flex careers

The best flex career decision I ever made

Women today are changing the dynamics of the workforce and are seeking greater flexibility in their careers. Here's what to consider.

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Carving out the best flex career can be one of the best decisions a woman ever makes, but just don’t fool yourself, it ain’t easy.

For me, the normal 9 to 5 working week simply stopped working once children came on the scene.

Call it Mummy guilt or just exhaustion, the realisation happened when I was stuck in traffic for an hour-and-a-half trying to get home to my baby and relieve the nanny. My stomach was in knots and I was in tears.

Suddenly the thrill of the corporate life with its long lunches, long days and networking perks, were over. I was done, at least for that moment in time.

Something on the career front just had to give. I needed to be home more and still keep making similar money.

Thankfully I was already in career that offered more flexible than others, because writing content can be done at almost anytime and any where.

But this isn’t the case for everyone. As it stands, the health and education sectors tend to employ the most women but the ability to work flexibility or from home in these industries isn’t always an option.

The other issue which tends to affect women is that many of the career paths which tend to offer more flexibility or freedom to work your own hours aren’t traditionally dominated by women.

When it comes to pay, the best flex careers, according to Forbes tend to be computer or phone based be that information technology, tax and accounting, and sales.

Simone McLaughlin founder of Jobs Shared says its’s important to think of the big picture when considering flexibly working.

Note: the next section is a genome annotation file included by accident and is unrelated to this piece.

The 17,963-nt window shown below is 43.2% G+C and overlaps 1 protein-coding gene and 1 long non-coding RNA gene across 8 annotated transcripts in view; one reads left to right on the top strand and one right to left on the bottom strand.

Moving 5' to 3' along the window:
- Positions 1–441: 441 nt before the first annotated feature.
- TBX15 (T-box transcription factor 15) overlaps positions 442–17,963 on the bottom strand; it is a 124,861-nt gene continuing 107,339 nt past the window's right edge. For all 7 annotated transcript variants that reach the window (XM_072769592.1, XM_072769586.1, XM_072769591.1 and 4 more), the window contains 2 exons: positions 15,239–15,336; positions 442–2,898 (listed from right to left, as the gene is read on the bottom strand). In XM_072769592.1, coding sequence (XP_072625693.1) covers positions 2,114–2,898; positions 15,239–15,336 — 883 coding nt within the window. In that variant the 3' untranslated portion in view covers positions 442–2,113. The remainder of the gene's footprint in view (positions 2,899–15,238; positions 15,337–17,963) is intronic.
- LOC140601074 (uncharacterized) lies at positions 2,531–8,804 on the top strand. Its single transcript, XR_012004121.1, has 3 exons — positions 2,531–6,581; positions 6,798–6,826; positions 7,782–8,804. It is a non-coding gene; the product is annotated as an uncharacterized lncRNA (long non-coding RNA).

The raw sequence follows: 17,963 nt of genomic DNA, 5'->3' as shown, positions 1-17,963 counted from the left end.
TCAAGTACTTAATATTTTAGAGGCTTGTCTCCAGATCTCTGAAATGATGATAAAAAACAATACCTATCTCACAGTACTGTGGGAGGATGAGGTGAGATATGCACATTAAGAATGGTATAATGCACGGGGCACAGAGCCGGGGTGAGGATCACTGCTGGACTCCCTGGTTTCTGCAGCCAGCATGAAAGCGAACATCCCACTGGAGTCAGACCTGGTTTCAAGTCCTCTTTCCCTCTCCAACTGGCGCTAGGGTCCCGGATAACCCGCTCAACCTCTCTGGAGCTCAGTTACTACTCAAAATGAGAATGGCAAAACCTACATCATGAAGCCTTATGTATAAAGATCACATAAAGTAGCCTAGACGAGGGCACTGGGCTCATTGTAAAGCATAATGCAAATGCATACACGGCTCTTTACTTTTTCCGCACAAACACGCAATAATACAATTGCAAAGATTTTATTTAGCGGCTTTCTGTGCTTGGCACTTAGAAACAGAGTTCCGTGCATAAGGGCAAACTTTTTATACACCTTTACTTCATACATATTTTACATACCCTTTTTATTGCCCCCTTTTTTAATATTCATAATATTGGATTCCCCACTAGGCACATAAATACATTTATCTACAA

“When you’re a mum, finding a job that fits around drop offs and pick ups might be great short-term, but if there’s no path for further career progress when you’re ready it could be a false economy.

“According to statistics from Financy’s Women’s Index, the average woman has 30 per cent less superannuation savings in retirement than men. We can start improving these statistics if we consider our careers long-term, rather than focusing on a short-term fix.”

If you are looking for a more flexible career path and you need to keep those dollars coming in, here’s what you need to consider.

  • Be prepared to change or adjust your career to one that offers flexibility and pays what you need to live and thrive. There’s no point working for peanuts forever because it gives you flexibility, you need a career that has scope for improved pay if you’ve earned it.
  • Be prepared to work anytime of day. As tough as this may sound, somethings just don’t happen in normal office hours when you have kids and you work from home, so be prepared to work in the early hours of the morning if you need to, and of course if you can.
  • Find a career that feels rewarding. You need that sense of satisfaction when everything around you turns to chaos, and it often can when you are juggling work and family.
  • Keep networking. When you work from home or aren’t having as many face-to-face meetings as you used to, it’s important to keep networking. This can still be done over a skype or facetime.

The most common career types that offer flexibly are:

  • Start your own tech business – have a go at something you love that you know you can make money from and which can be done mostly online.
  • Virtual assistant – this might be managing content, bookkeeping or technology or design work.
  • Content writer – be it writing for news media, blogs or corporates and even government. There is always a need for good writers.
  • Advertising, marketing and designer roles – thanks to technology there are so many roles that no longer require face to face deliverables.

The list can and does go on.

Next month, Financy and Jobs Shared are running the first of many women’s breakfasts on flex, finance and your future in Brisbane. We hope that it will help more women make better flexible work and money decisions.

If  you can make it, we’d love to see you there.

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